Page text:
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Showing posts from November, 2007

Notes on the Collect for "Stir Up Sunday"

S TIR up, we beseech thee, O Lord, the wills of thy faithful people; that they, plenteously bringing forth the fruit of good works, may by thee be plenteously rewarded; through Jesus Christ our Lord. Amen. This Sunday is the last of the Christian year. We begin next Sunday with a new Christian year, as we enter the Advent season. The Collect for this Sun. is a good one for us as the year ends. It reminds us of the same kind of thing that the famous Anglican, Robert E. Lee, was famous for: finishing well. As the various seasons of our lives come to their end, be it the end of the school year for the student, or the end of life for the aged, we should seek grace from God to finish well; to not say, “Oh well, it’s almost over now, time to just coast.” A Christian is never to coast. We are to be faithful servants. Like the watchman on guard in an army camp, he is to be looking out for the enemy through the whole watch; not just at the

Thanksgiving, 2007 - Matthew 6:25f

Our Trinity Season for 2007 is about to come to an end. Next Sunday is the Sunday Before Advent; “Stir up Sunday”, the day when the Christmas pudding is first put together in the English tradition. Through these months, as we’ve reflected on passages from various books of the New Testament, we have again and again been reminded of those great qualities of spirit which are the hallmarks of the Christian faith and the Christian temper: faith, hope, love, and peace. These are the main things that our Good Shepherd would have dominant in our lives, for His own glory and for our own good and blessedness. It is necessary for us to be reminded of these things, over and over through our lives, because there are elements of the world in which we live that militate against these spiritual qualities all day long, every day of our lives. Jesus, our great Captain, is mindful of our enemies and our weaknesses and so He instructs us in how to deal with one of these enemies in Ma

Thoughts on the Spiritual Life - XXIX - H. C. G. Moule

Chapter viii grace for grace. Joh. i. 16. – Of His fulness have all we received, and grace for grace. Psal. xxxvi. 11[sic]. – For with Thee is the fountain of life. In the last chapter we have had much to say about the applications of sanctifying grace, and in the last but one something of its nature. Here is a Scripture which speaks of it again, and describes a delightful special aspect of our derivation of grace from its fountain. On the first clause of the quotation from St John I say but little. Only observe that it points to Jesus Christ as the embodiment, the reservoir, the fountain, of all that grace means for us. And it speaks of the vital connexion of us, of His believing followers, with Him as a definite and accomplished fact. “We have received,” or, somewhat more literally, “we did receive.” Of himself and of all believers St John says this. They have come into receptive contact with Jesus Christ, with the divine fulness th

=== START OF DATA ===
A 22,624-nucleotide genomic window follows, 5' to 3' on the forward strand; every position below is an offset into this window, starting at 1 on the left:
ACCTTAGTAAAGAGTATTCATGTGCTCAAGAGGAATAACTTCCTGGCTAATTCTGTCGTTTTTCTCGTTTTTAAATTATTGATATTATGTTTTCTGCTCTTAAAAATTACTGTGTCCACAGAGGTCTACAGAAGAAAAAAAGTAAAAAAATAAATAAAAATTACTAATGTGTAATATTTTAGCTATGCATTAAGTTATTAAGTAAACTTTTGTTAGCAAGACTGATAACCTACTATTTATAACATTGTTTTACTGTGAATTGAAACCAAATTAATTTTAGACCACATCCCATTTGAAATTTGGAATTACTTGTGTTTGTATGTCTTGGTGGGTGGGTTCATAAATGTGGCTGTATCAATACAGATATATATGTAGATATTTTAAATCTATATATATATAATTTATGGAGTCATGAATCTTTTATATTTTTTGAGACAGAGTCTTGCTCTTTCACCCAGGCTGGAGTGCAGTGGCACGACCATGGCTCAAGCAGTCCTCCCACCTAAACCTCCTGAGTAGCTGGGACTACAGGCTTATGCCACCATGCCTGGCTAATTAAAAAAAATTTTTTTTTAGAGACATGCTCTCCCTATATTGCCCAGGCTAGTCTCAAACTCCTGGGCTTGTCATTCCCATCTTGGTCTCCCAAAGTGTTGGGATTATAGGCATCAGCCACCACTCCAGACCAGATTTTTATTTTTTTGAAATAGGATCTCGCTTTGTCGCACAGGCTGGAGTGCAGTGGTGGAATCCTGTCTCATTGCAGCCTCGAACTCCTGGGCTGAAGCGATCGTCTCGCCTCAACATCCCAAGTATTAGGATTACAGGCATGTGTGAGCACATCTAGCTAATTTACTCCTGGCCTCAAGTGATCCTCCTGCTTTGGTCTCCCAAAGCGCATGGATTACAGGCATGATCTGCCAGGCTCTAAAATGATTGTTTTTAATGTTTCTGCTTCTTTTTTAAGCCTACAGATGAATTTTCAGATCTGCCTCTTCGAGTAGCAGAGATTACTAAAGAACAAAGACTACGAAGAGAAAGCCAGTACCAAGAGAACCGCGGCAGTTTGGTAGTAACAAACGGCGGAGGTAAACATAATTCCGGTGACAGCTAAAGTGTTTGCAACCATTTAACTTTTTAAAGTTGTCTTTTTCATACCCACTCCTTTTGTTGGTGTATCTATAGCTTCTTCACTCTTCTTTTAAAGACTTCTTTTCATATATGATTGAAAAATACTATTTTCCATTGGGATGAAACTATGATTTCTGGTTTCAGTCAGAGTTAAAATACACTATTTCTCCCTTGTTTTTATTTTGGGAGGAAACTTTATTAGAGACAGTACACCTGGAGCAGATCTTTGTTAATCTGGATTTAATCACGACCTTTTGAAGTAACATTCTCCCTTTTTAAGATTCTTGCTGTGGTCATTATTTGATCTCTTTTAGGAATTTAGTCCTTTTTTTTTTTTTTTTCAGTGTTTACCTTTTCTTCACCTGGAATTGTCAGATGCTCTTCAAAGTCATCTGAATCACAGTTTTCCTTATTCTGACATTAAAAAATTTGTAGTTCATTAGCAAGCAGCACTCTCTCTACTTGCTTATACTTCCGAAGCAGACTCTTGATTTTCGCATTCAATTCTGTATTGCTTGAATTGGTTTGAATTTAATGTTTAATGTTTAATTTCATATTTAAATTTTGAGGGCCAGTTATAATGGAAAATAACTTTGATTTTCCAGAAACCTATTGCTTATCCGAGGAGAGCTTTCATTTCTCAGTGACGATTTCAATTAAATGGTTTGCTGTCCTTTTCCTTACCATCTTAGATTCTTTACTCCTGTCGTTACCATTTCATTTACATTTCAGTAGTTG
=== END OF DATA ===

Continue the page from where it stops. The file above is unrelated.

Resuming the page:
Mea Culpa on Gledhill Quote

You may have noticed that Ms. Gledhill commented on my previous post that she had not said those things and that was the reason I couldn't find them on her blog. I can only assume now that they are instead the words of Mr. Virtue and that I was misled due to his not providing quotation marks or some other device for the quote in question. I apologise to all parties involved. I would like to keep the quotation up, however, because I still think it a good one. Many thanks to Ms. Gledhill for her correction and her ongoing work to keep us informed about Anglican issues.

Quote on Church Feminization

Please Note: at 5:30 p.m. EST, on the 16th of Nov., I altered the title of this post and the body of the text, removing Ms. Gledhill's name from it. See the comments below and the succeeding post for the explanation. The following is a quote from ... in an article by David Virtue that I thought was spot on. I couldn't find the reference on her website, so I just copied from David below. The link for David's whole article is at the end. ...The feminization of the ministry is one of the most significant trends of this generation. Acceptance of women in the pastoral role reverses centuries of Christian conviction and practice. It also leads to a redefinition of the church and its ministry. Once women begin to fill and represent roles of pastoral leadership men withdraw. This is true, not only in the pulpit, but in the pews. The evacuation of male worshippers from liberal churches is a noticeable phenomenon. Furthermore, the issues of women's ordination and the norm

Thoughts on the Spiritual Life – XXVIII – H. C. G. Moule

Chapter vii, concluded. iii. Now we turn from St Peter to St Paul , and hear him speak of what is manifold also; “the manifold wisdom of God .” The words have a special reference, as will be seen, of special and beautiful significance. The Apostle speaks of his manifold wisdom, not in the abstract, but as illustrated and in action in the true Church, that is to say in “the blessed company of all faithful people”;* and in the view of very important spectators. “The principalities and powers,” the spirits of the heavenly world, “angels and archangels and the company of heaven,”* are seen in this wonderful verse studying the wisdom of God as shown in the believing company. To take the simplest aspects of this disclosure of God’s word; we have it indicated here that Christians, of every grade, and character, and situation, and age, and name, are capable of thus being viewed from above, to the glory of the wisdom of their God. The poorest, humblest, most forgott